"But if diaphragmatic breathing is altered or reduced, the secondary respiratory muscles like the scalenes (breathing muscle in the neck), sternocleidomastoid (neck muscle), pec minor (chest muscle), levator scapulae (upper-back muscle) and upper trapezius (upper-back muscle) may be relied on more heavily, leading to shallower, more chest-oriented breathing," Ambler-Wright says.
"Over time, this may lead to altered rib, shoulder, neck and head alignment, resulting in pain due to overuse of these muscles," he says.
Taking time to do exercises that strengthen the diaphragm and abs can help train these muscles to and in turn increase your oxygen levels while running.
Many running experts recommend running no more than four days a week.
Your Balance May Improve
"Running is a single-leg sport," Tavel says. "You leap and land on one leg at a time." That takes balance. When you're running, you're using your core, back and leg muscles to stay upright. And, as mentioned earlier, your lower-leg muscles control foot strike, essential for maintaining balance.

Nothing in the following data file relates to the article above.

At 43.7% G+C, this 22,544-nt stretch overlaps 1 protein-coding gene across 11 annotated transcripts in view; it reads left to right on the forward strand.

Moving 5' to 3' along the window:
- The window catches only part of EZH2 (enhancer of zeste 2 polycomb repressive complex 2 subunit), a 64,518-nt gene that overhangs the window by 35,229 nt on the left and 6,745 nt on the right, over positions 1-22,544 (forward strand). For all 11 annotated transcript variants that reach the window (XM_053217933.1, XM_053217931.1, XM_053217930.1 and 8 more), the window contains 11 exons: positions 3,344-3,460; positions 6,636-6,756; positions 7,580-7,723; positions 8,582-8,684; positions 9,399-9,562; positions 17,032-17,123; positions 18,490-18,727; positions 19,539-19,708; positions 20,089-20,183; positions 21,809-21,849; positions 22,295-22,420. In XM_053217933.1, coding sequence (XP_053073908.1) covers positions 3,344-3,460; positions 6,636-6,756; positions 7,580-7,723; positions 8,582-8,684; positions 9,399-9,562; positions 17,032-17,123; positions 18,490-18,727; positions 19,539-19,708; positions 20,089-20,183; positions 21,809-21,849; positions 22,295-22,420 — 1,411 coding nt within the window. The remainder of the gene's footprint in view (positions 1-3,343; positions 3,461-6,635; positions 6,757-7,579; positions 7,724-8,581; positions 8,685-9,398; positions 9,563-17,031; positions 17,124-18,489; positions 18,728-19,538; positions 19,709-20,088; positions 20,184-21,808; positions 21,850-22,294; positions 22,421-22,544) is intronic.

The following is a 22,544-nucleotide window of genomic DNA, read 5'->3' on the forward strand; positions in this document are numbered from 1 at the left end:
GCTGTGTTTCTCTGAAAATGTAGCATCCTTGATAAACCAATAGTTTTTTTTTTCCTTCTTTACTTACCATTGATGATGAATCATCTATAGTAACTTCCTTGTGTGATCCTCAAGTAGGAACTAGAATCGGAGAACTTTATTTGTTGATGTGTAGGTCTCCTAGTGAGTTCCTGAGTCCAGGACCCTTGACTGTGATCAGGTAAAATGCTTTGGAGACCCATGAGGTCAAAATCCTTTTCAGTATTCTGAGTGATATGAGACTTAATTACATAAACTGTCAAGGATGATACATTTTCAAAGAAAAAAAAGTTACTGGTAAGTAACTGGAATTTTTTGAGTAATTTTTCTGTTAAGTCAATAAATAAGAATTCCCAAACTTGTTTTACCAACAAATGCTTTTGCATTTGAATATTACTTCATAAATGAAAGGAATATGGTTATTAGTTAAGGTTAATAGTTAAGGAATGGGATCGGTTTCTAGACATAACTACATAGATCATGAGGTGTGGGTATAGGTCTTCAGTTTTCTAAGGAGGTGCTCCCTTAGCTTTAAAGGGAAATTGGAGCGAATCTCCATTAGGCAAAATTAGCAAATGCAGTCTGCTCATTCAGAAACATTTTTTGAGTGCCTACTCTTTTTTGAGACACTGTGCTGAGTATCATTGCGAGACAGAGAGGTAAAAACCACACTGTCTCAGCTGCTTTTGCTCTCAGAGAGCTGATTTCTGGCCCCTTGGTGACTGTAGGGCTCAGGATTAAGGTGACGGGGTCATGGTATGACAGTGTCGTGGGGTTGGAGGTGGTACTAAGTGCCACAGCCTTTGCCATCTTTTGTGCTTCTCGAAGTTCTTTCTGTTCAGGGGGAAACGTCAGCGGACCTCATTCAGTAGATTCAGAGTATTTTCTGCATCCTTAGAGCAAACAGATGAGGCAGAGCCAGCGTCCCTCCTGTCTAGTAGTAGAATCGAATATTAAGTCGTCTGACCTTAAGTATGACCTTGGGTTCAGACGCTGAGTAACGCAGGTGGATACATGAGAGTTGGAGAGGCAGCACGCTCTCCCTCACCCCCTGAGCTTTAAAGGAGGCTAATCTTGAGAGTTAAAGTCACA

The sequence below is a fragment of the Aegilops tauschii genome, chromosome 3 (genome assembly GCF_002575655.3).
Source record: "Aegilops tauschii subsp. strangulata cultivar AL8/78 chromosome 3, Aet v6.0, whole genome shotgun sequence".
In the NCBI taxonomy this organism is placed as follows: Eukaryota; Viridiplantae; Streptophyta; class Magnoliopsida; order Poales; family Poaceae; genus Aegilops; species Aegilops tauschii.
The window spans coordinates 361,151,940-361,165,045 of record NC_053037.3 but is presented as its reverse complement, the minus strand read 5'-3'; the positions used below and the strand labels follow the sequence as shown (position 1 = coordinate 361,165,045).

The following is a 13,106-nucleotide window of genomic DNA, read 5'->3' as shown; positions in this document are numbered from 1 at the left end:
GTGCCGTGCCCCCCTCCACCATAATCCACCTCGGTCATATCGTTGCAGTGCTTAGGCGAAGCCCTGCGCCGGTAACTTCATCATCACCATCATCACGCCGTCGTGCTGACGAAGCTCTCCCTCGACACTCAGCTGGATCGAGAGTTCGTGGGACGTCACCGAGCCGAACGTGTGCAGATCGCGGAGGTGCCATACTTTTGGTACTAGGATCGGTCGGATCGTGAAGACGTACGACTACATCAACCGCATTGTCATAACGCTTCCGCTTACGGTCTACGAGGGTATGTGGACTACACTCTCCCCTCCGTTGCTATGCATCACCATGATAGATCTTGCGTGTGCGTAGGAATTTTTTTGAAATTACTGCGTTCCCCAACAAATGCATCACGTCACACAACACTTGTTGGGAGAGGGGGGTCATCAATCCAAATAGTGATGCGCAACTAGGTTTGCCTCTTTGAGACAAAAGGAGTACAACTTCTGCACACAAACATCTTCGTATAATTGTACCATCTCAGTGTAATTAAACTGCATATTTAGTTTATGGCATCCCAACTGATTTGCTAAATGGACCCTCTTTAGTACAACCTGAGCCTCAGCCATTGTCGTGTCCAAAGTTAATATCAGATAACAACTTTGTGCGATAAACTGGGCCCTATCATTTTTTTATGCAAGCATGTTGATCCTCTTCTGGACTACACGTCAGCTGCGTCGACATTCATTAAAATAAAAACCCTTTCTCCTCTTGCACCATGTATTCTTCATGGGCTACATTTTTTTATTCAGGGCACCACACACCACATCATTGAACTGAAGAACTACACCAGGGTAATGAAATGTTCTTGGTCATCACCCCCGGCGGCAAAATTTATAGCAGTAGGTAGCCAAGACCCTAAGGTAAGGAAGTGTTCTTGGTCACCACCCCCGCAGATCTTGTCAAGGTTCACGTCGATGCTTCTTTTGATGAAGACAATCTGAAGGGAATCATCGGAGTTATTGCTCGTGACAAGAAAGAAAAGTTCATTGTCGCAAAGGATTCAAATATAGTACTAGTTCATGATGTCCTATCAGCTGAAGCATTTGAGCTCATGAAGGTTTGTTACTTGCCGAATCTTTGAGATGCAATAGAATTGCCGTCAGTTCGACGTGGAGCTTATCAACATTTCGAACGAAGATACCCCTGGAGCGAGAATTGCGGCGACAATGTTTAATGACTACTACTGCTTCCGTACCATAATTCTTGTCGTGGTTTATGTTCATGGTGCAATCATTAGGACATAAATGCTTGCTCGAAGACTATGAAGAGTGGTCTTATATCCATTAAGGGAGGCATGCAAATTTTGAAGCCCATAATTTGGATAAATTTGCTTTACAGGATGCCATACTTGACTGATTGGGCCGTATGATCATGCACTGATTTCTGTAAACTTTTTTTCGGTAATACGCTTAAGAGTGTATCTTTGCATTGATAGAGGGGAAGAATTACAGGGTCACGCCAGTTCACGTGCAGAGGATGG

So it makes sense that unilateral, or one-sided, exercises can help you bolster your balance even further — and make you a more powerful runner. Add unilateral movements such as single-leg deadlifts, split squats and single-leg glute bridges to your routine on your days off from running.
Your Heart Gets Stronger
Running is one of the most popular cardio workouts for a reason: It improves the strength and efficiency of the cardiovascular system. And running high-intensity intervals can improve maximum oxygen uptake (VO2 max) as much as functional HIIT exercises, such as burpees, a September 2019 randomized controlled trial in the Journal of Sports Science and Medicine.
And while you might think you need to go hard at all times to really reap this reward, it's simply not true. Just 5 to 10 minutes of running per day can improve overall health and longevity.
When you're ready to run longer, experts recommend extending by only 10 percent every week. So, if you normally run for 30 minutes three days a week, you can extend your run to 33 minutes on one of those days.
You Might Lose Weight